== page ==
Efficacy of Secretin MRCP in the Diagnosis and Follow up of Auto Immune Pancreatitis (S-MRCP)
Recruitment status was: Recruiting
Auto immune pancreatitis (AIP), a benign pancreatic disease has certain morphological forms which mimics pancreatic malignancy in radiological appearance. There is no singe diagnostic test which can accurately differentiate these two conditions. In the past, AIP accounted for up to 27% of Whipple resections performed for suspected adenocarcinoma.
To evaluate the efficacy of Secretin assisted Magnetic resonance cholangio pancreatography (MRCP) in differentiating AIP and pancreatic malignancy.
100 patients suspected with AIP will be consented to participate in the study to undergo secretin MRCP in addition to their other standard investigations. Patients will be categorized as those with AIP and with pancreatic malignancy based on these results and will be followed. Follow up will eventually give the true diagnosis when patients with pancreatic malignancy undergo pancreatic surgery and their pancreatic tissue is examined by histopathologist. AIP patients will undergo steroid trial which will give the true diagnosis. The preliminary diagnosis results based on standard investigations with and without inclusion of secretin MRCP will be compared to the true diagnosis.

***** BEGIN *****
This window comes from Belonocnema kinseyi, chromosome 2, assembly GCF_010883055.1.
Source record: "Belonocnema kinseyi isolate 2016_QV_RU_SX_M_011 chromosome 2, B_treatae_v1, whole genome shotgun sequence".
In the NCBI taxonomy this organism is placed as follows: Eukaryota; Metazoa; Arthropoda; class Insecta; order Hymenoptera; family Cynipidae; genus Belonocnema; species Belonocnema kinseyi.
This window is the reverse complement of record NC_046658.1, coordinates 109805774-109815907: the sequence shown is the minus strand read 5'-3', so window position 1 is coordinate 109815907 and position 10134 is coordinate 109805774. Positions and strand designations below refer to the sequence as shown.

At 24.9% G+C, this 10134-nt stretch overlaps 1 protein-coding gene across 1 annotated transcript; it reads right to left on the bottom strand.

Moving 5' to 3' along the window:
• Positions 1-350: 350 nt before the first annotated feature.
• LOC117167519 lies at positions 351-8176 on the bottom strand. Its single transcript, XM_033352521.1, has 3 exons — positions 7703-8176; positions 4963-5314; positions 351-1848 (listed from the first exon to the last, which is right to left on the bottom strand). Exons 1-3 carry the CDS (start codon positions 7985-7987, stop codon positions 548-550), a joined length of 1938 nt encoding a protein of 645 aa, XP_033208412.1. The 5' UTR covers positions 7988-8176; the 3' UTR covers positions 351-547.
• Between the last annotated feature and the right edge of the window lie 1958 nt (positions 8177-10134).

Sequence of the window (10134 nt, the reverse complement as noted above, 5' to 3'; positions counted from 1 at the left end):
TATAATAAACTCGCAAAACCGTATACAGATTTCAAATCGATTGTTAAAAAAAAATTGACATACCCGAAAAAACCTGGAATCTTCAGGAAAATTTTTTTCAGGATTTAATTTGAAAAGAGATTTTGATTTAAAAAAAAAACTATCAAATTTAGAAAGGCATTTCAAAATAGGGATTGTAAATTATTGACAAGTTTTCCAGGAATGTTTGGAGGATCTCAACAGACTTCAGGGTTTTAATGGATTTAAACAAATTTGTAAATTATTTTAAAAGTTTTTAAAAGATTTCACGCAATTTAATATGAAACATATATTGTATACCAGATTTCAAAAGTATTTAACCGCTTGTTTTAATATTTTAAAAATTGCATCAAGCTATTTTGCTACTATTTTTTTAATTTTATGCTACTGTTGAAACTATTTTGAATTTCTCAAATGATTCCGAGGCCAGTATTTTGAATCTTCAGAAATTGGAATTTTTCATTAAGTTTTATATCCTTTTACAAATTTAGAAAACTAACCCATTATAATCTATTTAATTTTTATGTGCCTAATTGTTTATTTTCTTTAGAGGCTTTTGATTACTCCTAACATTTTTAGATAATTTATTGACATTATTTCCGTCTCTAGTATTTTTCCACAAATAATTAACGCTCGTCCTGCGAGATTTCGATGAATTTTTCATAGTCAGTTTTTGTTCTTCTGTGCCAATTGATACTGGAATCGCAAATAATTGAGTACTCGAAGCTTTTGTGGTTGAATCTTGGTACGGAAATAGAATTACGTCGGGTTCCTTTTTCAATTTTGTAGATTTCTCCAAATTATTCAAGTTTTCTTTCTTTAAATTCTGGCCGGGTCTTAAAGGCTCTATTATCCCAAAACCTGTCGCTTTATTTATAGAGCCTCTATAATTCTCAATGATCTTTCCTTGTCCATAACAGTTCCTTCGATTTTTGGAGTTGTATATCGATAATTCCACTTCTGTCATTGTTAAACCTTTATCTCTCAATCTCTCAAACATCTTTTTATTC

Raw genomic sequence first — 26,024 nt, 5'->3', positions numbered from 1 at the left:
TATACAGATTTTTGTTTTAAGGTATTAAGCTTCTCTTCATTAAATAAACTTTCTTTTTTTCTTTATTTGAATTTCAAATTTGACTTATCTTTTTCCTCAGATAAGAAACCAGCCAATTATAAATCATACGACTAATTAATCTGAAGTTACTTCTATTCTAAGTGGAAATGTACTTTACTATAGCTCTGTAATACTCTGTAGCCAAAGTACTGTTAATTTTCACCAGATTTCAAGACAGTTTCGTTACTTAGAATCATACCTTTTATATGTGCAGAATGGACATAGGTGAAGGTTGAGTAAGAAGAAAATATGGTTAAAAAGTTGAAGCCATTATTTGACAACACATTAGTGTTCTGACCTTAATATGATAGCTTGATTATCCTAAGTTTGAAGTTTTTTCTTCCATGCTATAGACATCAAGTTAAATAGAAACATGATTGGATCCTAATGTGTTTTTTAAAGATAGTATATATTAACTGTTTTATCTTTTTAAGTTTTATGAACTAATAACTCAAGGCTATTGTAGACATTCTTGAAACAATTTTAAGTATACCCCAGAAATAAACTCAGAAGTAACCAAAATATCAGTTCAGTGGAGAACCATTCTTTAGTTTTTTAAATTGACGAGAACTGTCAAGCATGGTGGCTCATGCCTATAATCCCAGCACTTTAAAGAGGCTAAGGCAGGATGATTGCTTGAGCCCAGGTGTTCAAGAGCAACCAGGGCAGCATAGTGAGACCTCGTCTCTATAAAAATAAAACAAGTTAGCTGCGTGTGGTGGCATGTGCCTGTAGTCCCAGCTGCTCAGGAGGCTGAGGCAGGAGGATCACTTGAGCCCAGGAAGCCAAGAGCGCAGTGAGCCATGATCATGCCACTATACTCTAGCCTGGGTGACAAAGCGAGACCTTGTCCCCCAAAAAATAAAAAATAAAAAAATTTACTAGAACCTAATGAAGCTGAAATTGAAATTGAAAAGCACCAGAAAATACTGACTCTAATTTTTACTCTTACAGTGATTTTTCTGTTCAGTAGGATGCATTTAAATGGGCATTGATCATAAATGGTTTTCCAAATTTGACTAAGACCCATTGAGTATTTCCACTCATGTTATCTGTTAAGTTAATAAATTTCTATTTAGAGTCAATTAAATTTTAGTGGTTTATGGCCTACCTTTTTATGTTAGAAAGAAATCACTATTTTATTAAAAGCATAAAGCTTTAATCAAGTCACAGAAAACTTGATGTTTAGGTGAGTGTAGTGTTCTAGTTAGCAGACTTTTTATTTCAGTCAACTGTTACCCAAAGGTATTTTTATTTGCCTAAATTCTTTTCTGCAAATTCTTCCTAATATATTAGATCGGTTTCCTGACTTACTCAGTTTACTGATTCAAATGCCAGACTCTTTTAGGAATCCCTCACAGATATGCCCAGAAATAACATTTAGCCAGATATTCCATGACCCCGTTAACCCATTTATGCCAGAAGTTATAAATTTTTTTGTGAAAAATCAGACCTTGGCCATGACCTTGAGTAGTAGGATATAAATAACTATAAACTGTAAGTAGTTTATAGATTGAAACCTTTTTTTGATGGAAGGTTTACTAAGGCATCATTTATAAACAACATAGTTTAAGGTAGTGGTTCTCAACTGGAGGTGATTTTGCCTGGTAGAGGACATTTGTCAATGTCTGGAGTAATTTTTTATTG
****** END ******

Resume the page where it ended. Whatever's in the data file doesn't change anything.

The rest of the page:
|Study Design:||Observational Model: Cohort
Time Perspective: Prospective
|Official Title:||Efficacy of Secretin Assisted Dynamic MRCP in the Diagnosis and Follow up of Auto Immune Pancreatitis(AIP)|
- Evaluating the additive benefit of Secretin MRCP in differentiating focal AIP and Pancreatic malignancy [ Time Frame: Participants will be followed during the interval between initial S MRCP and a repeat S MRCP after steroid treatment or a pancreatic surgery; an expected 4 weeks ] [ Designated as safety issue: No ]Patients with suspected auto-immune pancreatitis (AIP)will undergo secretin assisted MRCP. The MRCP will be evaluated for post secretin changes in pancreatic dimensions, duodenal filling, pre and post contrast parenchymal signal intensities, ADC values, changes in pancreatic duct strictures due to secretin, extra pancreatic lesions.
- Efficacy of Secretin MRCP in monitoring therapeutic improvement in AIP patients on steroid trial [ Time Frame: Participants will be followed up from initial S MRCP till resolution of pathology or till end of S MRCP follow-up studies; an expected 8 weeks ] [ Designated as safety issue: No ]The patients with suspected AIP based on secretin MRCP will undergo a steroid trial. The initial and follow up MRCP findings will be compared for changes in pancreatic parenchyma after injecting secretin, T1 signal intensities, ADC values, changes in pancreatic duct strictures,extra pancreatic lesions and duodenal filling.
|Study Start Date:||February 2013|
|Estimated Study Completion Date:||April 2014|
|Estimated Primary Completion Date:||February 2014 (Final data collection date for primary outcome measure)|
Auto-immune pancreatitis, suspected
Patients suspected with auto-immune pancreatitis (AIP) and undergoing secretin assisted MRCP as per the standard of care at our institute.